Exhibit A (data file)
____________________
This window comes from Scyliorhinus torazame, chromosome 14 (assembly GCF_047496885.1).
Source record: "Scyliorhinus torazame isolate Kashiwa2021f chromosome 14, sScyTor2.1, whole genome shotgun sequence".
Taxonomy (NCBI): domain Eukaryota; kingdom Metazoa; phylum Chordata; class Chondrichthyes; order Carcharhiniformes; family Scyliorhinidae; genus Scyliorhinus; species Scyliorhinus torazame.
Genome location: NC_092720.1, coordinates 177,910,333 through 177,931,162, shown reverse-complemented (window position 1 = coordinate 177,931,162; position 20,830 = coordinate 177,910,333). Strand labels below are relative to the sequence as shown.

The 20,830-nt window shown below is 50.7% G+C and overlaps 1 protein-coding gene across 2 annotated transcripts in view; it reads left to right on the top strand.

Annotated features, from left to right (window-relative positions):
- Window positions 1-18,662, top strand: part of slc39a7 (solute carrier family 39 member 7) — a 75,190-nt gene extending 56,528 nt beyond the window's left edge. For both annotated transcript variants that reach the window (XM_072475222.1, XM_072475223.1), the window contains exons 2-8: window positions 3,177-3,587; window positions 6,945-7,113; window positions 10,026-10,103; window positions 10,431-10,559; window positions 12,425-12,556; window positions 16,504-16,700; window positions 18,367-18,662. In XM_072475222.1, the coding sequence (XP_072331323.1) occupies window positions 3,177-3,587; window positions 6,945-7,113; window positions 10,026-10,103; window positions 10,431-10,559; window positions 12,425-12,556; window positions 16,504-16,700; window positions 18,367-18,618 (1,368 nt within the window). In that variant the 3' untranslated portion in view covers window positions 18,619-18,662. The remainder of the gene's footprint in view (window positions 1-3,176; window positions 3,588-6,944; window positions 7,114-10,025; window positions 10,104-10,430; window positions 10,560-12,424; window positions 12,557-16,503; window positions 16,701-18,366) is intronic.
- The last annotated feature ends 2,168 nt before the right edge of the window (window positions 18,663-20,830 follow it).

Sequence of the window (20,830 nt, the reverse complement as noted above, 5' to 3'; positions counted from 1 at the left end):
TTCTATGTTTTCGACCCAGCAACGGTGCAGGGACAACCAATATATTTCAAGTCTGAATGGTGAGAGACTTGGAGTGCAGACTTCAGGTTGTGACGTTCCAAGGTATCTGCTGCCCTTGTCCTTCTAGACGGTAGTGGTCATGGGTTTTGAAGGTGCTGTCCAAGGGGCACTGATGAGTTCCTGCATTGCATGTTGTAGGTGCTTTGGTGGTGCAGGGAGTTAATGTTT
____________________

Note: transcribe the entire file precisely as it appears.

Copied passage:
This window comes from Scyliorhinus torazame, chromosome 14 (assembly GCF_047496885.1).
Source record: "Scyliorhinus torazame isolate Kashiwa2021f chromosome 14, sScyTor2.1, whole genome shotgun sequence".
Taxonomy (NCBI): domain Eukaryota; kingdom Metazoa; phylum Chordata; class Chondrichthyes; order Carcharhiniformes; family Scyliorhinidae; genus Scyliorhinus; species Scyliorhinus torazame.
Genome location: NC_092720.1, coordinates 177,910,333 through 177,931,162, shown reverse-complemented (window position 1 = coordinate 177,931,162; position 20,830 = coordinate 177,910,333). Strand labels below are relative to the sequence as shown.

The 20,830-nt window shown below is 50.7% G+C and overlaps 1 protein-coding gene across 2 annotated transcripts in view; it reads left to right on the top strand.

Annotated features, from left to right (window-relative positions):
- Window positions 1-18,662, top strand: part of slc39a7 (solute carrier family 39 member 7) — a 75,190-nt gene extending 56,528 nt beyond the window's left edge. For both annotated transcript variants that reach the window (XM_072475222.1, XM_072475223.1), the window contains exons 2-8: window positions 3,177-3,587; window positions 6,945-7,113; window positions 10,026-10,103; window positions 10,431-10,559; window positions 12,425-12,556; window positions 16,504-16,700; window positions 18,367-18,662. In XM_072475222.1, the coding sequence (XP_072331323.1) occupies window positions 3,177-3,587; window positions 6,945-7,113; window positions 10,026-10,103; window positions 10,431-10,559; window positions 12,425-12,556; window positions 16,504-16,700; window positions 18,367-18,618 (1,368 nt within the window). In that variant the 3' untranslated portion in view covers window positions 18,619-18,662. The remainder of the gene's footprint in view (window positions 1-3,176; window positions 3,588-6,944; window positions 7,114-10,025; window positions 10,104-10,430; window positions 10,560-12,424; window positions 12,557-16,503; window positions 16,701-18,366) is intronic.
- The last annotated feature ends 2,168 nt before the right edge of the window (window positions 18,663-20,830 follow it).

Sequence of the window (20,830 nt, the reverse complement as noted above, 5' to 3'; positions counted from 1 at the left end):
TTCTATGTTTTCGACCCAGCAACGGTGCAGGGACAACCAATATATTTCAAGTCTGAATGGTGAGAGACTTGGAGTGCAGACTTCAGGTTGTGACGTTCCAAGGTATCTGCTGCCCTTGTCCTTCTAGACGGTAGTGGTCATGGGTTTTGAAGGTGCTGTCCAAGGGGCACTGATGAGTTCCTGCATTGCATGTTGTAGGTGCTTTGGTGGTGCAGGGAGTTAATGTTT